You’ll cover both those methods here.
From a Cutting
- Propagation from cuttings is best done in the springtime.
- Use a sanitized knife to cut off a large, healthy leaf. Try to cut very close to the main stem, taking a piece of it with you if you need to.
- Let the cutting sit out in a warm, dry spot for one or two days, to allow the cut a chance to scab over.
- Fill a tray or pot with a fifty-fifty mix of sand and potting soil.
- Water the soil, and place the leaf in the soil with the cut end down.
- Position the tray in a warm, humid area that gets good light throughout the day, but no intense direct sunlight.
- Use a spray bottle to mist the soil, keeping it lightly moist but not too wet.
- A rooted cutting will begin to form new leaves and is ready to be potted up (or placed in water!).
From Offsets or Pups
Propagation of an aloe plant from one of its pups is very easy!
- First, identify a pup. They will look like miniature aloe plants growing out from the base of the mother, with their own leaf set and root system.
- If you see that your aloe does indeed have pups, then remove the plant from its pot. Carefully brush away the soil from the roots until they are mostly clear of dirt.
- Take your time and gently untangle the pup’s roots from the mother’s. It is better to tease the roots apart than to cut them apart.
- When you have freed the pup from the mother, take this opportunity to inspect the roots of both and make sure they are healthy. Cut off any black, brown, or mushy roots.
- Return the mother to her pot, perhaps with some fresh soil.
- From here you can do one of two things:
- Plant the aloe pup in a small pot with well-draining potting soil.
- Or, clean the dirt from the pup’s roots and use the water-growing method to keep them alive until it has developed more roots or until you are ready to pot it up.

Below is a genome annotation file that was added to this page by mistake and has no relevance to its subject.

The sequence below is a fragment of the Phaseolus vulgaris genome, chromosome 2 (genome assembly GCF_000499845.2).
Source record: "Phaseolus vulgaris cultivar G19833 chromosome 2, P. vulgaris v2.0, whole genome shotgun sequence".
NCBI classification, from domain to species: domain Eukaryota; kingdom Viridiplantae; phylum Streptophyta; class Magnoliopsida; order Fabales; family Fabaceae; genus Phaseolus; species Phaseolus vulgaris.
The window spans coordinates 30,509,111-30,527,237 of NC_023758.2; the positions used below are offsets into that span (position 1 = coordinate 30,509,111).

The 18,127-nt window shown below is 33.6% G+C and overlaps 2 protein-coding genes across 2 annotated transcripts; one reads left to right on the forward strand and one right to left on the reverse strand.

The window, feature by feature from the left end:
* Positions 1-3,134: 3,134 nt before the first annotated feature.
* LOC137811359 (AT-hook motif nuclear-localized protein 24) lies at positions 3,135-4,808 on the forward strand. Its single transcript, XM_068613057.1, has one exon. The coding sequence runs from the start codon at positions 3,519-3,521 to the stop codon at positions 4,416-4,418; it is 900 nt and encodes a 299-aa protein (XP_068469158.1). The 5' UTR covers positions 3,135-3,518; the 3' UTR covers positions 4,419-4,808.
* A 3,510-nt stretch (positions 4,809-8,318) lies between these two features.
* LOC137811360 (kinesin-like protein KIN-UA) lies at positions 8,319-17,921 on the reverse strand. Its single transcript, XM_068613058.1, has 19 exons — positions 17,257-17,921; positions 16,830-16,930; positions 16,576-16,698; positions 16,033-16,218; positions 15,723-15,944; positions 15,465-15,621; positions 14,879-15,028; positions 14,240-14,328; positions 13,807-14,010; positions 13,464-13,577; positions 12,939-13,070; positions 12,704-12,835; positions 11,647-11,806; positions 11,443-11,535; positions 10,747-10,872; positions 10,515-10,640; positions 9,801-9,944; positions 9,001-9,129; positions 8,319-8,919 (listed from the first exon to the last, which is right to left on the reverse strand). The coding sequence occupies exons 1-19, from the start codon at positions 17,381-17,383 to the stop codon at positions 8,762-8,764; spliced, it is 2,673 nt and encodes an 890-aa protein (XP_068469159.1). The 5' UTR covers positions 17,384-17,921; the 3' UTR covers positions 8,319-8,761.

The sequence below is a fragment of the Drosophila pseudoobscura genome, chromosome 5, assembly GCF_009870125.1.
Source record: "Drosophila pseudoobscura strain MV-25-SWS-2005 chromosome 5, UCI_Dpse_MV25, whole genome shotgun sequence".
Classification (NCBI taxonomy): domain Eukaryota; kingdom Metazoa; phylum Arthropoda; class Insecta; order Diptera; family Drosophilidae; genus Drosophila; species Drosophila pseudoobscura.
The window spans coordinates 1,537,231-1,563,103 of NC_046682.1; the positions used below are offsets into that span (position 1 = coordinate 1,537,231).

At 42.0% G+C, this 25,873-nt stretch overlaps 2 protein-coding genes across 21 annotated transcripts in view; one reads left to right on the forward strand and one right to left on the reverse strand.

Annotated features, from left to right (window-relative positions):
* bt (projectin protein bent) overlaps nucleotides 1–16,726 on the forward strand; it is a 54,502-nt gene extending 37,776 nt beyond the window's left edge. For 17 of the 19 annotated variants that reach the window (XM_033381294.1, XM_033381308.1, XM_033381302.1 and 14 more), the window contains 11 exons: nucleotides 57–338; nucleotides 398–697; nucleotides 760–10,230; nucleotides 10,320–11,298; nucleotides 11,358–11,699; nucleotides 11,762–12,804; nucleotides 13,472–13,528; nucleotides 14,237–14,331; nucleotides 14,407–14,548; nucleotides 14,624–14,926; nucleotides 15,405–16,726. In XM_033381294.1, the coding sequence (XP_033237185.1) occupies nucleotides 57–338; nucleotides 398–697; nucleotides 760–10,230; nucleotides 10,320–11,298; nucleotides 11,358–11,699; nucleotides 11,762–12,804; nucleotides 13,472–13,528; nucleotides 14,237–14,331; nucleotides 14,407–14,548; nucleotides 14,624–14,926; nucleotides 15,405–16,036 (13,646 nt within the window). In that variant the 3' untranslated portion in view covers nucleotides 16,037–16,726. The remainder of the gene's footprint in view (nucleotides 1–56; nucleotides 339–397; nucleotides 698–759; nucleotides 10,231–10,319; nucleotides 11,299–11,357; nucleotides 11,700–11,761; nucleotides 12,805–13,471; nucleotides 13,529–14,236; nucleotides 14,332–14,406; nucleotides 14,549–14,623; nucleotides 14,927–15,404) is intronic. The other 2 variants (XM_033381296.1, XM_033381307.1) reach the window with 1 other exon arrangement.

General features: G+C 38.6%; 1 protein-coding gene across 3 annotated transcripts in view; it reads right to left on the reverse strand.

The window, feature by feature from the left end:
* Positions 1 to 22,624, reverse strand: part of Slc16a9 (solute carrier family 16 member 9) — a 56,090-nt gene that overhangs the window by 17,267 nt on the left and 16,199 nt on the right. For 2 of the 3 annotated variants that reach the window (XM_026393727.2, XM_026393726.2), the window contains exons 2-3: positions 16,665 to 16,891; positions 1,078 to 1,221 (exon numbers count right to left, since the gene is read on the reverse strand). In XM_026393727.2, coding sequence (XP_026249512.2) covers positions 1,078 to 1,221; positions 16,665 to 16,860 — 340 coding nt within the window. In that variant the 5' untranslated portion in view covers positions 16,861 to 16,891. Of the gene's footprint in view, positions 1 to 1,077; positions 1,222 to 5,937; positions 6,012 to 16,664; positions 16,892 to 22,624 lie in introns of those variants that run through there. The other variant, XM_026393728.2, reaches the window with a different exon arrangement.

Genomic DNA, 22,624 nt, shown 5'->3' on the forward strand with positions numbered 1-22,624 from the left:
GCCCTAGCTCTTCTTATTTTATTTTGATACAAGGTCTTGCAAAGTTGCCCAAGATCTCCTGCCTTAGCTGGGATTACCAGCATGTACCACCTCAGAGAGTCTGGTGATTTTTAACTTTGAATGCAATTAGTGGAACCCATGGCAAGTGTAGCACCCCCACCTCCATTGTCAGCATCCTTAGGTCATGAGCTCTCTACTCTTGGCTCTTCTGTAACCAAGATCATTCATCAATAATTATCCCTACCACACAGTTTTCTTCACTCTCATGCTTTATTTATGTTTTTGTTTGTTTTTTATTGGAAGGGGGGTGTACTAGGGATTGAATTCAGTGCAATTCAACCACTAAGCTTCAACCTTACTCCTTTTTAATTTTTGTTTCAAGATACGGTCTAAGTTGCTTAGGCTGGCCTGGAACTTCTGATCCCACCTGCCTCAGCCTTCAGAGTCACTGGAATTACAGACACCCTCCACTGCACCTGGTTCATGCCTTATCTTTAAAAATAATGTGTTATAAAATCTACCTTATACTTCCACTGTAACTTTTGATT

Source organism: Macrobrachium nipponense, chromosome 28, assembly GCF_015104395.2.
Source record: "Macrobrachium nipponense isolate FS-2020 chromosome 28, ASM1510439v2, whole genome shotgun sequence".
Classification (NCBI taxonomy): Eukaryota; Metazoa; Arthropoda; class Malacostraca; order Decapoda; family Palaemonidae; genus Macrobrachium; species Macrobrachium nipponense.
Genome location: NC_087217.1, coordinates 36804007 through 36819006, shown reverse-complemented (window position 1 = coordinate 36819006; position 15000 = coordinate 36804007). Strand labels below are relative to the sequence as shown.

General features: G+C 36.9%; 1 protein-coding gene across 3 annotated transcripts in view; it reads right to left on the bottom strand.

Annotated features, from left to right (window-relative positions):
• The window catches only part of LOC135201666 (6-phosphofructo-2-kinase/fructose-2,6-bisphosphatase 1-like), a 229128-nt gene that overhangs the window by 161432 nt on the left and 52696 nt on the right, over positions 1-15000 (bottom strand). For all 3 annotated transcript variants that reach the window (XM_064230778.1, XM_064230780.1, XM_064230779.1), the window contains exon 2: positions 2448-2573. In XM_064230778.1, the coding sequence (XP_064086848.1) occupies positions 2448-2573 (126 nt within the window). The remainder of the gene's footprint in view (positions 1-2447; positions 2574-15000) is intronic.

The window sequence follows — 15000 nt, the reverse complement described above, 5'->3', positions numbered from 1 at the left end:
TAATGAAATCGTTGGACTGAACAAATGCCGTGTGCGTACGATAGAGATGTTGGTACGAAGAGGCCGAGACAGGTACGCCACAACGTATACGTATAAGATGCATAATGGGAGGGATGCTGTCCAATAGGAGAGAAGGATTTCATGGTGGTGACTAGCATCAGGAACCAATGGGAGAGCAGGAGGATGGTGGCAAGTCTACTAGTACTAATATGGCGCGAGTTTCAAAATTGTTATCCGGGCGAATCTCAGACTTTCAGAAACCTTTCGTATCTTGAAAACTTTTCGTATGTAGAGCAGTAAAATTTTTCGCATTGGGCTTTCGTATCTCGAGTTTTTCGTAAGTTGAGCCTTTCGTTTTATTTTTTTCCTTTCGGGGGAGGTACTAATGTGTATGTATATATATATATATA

How can I make my Aloe Vera grow faster in water?
To make your aloe grow faster in water, make sure its needs for light, oxygen, and fertilizer are met.
Aloe plants really like a bright but indirect light. This means that placing them a few feet back from the east or south-facing window will work very well. They will receive plenty of sunlight, but none that is intense enough to burn their fleshy leaves.
The roots of an aloe that is grown in water need to be partially exposed to the air, so make sure that your plant has about an inch of its roots exposed above the waterline.
This is so important because all the cell tissues of a plant need oxygen to function. And while the green parts of a plant create oxygen as a byproduct of photosynthesis, the roots don’t have this capability and need to absorb O2 from the environment around them.
You can also treat your aloe in water with a small amount of liquid fertilizer to encourage growth. A specialized hydroponic fertilizer like this one is a good option, but any balanced indoor plant fertilizer will work.
Add the fertilizer to the water that your aloe’s roots are resting in, and make sure to cut the dose to half the strength of the recommended amount to avoid any nitrogen burn.
So what can you do when your aloe growing in water isn’t growing at all but seems to be dying?
Common Problems of Aloe Vera Growing in Water
Although it’s pretty simple, the water-growing method isn’t foolproof and there are some problems associated with growing aloe vera in water. So you may need to do some troubleshooting if you notice your aloe beginning to flag.
Aloe Vera dying in water
If your aloe begins to die, with many of its leaves or even its roots beginning to turn yellow or brown, it is probably time to transfer it to a pot. However, you should also check for:
- Is it too close to a bright window? Too far away?